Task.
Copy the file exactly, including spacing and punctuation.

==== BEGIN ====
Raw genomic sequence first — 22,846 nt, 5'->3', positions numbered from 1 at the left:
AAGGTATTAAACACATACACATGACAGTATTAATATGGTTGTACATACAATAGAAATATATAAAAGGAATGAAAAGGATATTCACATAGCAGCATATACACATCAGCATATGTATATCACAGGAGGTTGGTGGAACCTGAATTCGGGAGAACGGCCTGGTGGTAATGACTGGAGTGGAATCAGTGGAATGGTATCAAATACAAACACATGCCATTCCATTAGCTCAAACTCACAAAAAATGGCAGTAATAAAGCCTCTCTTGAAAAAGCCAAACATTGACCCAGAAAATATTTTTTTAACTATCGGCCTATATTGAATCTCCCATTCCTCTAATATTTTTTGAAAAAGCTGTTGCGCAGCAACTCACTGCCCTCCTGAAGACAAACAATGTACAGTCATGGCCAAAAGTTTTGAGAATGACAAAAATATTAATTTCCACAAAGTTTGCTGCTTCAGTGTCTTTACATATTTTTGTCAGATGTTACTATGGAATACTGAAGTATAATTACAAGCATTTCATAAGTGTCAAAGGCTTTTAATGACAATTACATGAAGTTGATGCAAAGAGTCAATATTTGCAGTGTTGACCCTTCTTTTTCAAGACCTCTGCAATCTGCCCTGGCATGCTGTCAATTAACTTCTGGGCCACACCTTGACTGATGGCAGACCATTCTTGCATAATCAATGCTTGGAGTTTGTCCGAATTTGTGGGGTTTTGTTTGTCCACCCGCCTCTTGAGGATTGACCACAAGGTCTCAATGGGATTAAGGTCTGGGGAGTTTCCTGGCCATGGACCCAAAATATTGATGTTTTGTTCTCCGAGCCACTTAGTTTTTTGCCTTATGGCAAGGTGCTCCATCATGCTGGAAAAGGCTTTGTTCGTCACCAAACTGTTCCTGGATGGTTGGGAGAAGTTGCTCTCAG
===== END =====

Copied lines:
Raw genomic sequence first — 22,846 nt, 5'->3', positions numbered from 1 at the left:
AAGGTATTAAACACATACACATGACAGTATTAATATGGTTGTACATACAATAGAAATATATAAAAGGAATGAAAAGGATATTCACATAGCAGCATATACACATCAGCATATGTATATCACAGGAGGTTGGTGGAACCTGAATTCGGGAGAACGGCCTGGTGGTAATGACTGGAGTGGAATCAGTGGAATGGTATCAAATACAAACACATGCCATTCCATTAGCTCAAACTCACAAAAAATGGCAGTAATAAAGCCTCTCTTGAAAAAGCCAAACATTGACCCAGAAAATATTTTTTTAACTATCGGCCTATATTGAATCTCCCATTCCTCTAATATTTTTTGAAAAAGCTGTTGCGCAGCAACTCACTGCCCTCCTGAAGACAAACAATGTACAGTCATGGCCAAAAGTTTTGAGAATGACAAAAATATTAATTTCCACAAAGTTTGCTGCTTCAGTGTCTTTACATATTTTTGTCAGATGTTACTATGGAATACTGAAGTATAATTACAAGCATTTCATAAGTGTCAAAGGCTTTTAATGACAATTACATGAAGTTGATGCAAAGAGTCAATATTTGCAGTGTTGACCCTTCTTTTTCAAGACCTCTGCAATCTGCCCTGGCATGCTGTCAATTAACTTCTGGGCCACACCTTGACTGATGGCAGACCATTCTTGCATAATCAATGCTTGGAGTTTGTCCGAATTTGTGGGGTTTTGTTTGTCCACCCGCCTCTTGAGGATTGACCACAAGGTCTCAATGGGATTAAGGTCTGGGGAGTTTCCTGGCCATGGACCCAAAATATTGATGTTTTGTTCTCCGAGCCACTTAGTTTTTTGCCTTATGGCAAGGTGCTCCATCATGCTGGAAAAGGCTTTGTTCGTCACCAAACTGTTCCTGGATGGTTGGGAGAAGTTGCTCTCAG